Weekly Poll – Street Clutter (Week Beginning 21 June 2021)

Each week Disability Equality Scotland send out a poll question to our members on a topical issue.  For the week beginning 21 June 2021, we asked a question about Street Clutter.


Question 1. Have you found it more difficult to navigate town and city centres due to an increase in street clutter? 

  • YES – 96% (306 respondents)
  • NO – 4% (13 respondents)


The overwhelming majority of respondents (96%) have found it more difficult to navigate town and city centres due to an increase in street clutter. We provide verbatim comments where appropriate to illustrate strength of feeling or personal experience.

Café and Restaurant Furniture

Respondents shared their experiences of the challenges they face when accessing town and city centres across Scotland due to obstructions on pavements created by street clutter. As lockdown restrictions continue to ease and businesses reopen, there has been an increase in street clutter, including café or restaurant furniture, which can make pavements difficult to navigate. In some cases, disabled people are being forced onto roads and into the path of oncoming traffic. This is particularly concerning for people with reduced mobility and sensory impairments.

“I walk using two sticks as I have difficulty getting around my local town. My wife, who is also my carer, must walk by my side to keep me from falling when we go out. We find it difficult to get around town as cafés and pubs now have tables and chairs on the pavement which often means we have to walk on the road as there is not enough space for us to walk side-by-side due to the obstacle on the pavement.”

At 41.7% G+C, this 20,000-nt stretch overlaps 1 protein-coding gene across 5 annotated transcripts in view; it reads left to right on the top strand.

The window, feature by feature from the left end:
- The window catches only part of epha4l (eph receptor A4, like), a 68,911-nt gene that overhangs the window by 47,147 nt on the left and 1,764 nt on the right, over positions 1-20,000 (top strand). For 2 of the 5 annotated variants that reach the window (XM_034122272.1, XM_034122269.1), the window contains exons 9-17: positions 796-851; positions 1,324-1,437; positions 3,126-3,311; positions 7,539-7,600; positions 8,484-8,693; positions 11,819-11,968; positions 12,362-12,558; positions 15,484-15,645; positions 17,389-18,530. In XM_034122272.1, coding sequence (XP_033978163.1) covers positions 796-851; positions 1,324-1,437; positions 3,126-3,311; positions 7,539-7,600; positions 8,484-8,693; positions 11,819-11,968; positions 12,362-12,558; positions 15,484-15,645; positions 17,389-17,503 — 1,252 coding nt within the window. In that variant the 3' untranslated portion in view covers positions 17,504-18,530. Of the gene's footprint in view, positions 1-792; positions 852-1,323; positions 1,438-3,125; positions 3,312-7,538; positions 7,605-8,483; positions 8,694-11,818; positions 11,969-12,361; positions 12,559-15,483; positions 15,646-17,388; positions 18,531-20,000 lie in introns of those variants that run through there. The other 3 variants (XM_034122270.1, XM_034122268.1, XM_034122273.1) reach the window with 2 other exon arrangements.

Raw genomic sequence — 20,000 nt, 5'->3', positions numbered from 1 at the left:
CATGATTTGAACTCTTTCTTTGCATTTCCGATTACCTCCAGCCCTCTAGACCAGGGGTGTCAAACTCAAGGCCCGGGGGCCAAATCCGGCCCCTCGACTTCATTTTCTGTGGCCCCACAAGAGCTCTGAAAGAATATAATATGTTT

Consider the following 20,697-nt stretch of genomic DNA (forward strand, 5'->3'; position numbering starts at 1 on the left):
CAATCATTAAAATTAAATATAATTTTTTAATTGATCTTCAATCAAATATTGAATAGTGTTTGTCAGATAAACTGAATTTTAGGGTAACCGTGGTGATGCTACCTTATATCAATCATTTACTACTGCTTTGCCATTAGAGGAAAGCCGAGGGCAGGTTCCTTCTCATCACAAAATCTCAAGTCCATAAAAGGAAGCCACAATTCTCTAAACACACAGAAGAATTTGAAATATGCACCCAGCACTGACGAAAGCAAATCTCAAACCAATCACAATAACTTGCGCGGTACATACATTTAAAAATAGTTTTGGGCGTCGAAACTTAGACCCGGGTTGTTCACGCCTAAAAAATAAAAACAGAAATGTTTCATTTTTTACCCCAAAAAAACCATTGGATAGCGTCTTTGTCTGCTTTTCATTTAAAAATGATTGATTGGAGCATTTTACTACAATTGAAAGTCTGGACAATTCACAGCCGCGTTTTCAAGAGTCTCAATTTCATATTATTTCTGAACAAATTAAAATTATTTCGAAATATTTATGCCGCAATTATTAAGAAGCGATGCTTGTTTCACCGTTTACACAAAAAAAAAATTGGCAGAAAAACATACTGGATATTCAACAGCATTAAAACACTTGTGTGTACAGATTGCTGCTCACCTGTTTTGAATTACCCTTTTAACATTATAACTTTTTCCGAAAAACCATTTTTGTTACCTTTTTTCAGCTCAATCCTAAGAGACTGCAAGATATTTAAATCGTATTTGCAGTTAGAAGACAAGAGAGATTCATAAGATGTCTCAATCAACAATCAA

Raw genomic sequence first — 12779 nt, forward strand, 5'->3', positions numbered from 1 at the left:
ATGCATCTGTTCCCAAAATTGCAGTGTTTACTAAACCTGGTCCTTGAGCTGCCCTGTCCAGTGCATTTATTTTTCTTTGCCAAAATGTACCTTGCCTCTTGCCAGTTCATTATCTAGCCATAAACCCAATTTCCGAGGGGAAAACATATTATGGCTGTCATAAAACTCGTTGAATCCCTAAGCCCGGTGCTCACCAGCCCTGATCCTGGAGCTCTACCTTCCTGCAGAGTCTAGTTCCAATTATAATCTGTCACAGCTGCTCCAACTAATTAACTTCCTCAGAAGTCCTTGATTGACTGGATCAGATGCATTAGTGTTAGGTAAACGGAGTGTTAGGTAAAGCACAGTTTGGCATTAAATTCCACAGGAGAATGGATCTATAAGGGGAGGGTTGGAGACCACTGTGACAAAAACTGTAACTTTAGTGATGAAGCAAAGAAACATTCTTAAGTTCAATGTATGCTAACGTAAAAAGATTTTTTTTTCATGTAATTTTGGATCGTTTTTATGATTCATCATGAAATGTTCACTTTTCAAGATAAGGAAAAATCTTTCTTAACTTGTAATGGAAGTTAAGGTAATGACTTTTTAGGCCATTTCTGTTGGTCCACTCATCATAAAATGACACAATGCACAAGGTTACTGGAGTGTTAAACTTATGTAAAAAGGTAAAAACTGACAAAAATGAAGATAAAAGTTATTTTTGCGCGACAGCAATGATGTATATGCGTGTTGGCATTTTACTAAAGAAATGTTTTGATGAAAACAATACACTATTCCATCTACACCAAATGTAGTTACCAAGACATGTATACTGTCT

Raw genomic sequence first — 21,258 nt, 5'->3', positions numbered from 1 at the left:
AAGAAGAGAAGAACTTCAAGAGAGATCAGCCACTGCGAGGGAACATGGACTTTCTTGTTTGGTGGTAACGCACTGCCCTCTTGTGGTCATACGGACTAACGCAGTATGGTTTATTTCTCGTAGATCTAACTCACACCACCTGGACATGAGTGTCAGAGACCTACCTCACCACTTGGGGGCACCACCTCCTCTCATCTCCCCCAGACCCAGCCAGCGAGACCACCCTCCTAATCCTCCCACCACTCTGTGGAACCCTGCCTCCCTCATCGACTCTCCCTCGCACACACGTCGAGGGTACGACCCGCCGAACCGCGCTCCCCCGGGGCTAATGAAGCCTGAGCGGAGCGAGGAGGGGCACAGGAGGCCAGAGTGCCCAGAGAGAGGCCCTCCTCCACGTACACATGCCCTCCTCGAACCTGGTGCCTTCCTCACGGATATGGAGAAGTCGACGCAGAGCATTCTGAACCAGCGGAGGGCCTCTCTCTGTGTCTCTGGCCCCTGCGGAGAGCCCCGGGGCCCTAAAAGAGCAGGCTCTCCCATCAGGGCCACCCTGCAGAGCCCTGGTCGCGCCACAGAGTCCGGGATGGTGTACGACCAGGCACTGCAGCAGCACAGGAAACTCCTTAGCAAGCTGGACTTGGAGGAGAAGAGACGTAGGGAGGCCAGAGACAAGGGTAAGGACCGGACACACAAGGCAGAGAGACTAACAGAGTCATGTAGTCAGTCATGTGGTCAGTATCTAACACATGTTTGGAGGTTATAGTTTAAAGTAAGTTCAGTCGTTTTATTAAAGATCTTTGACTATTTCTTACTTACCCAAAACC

“Especially since lockdown, it seems every eatery and pub with 90cm of street frontage is being allowed to place tables and chairs in people’s ways! As an electric wheelchair user, I’m often forced onto busy roads, or, have to curtail shopping experiences, because it’s unsafe to use the roads.”

“I’m not physically impaired but sensory input causes me much anxiety and having extra tables and signs in the middle of the road plus physical distancing makes for a very stressful environment. I have fainted out on the street due to panic attacks and not being able to get away thanks to no space as I was ‘trapped’ between a roped off café and the road.”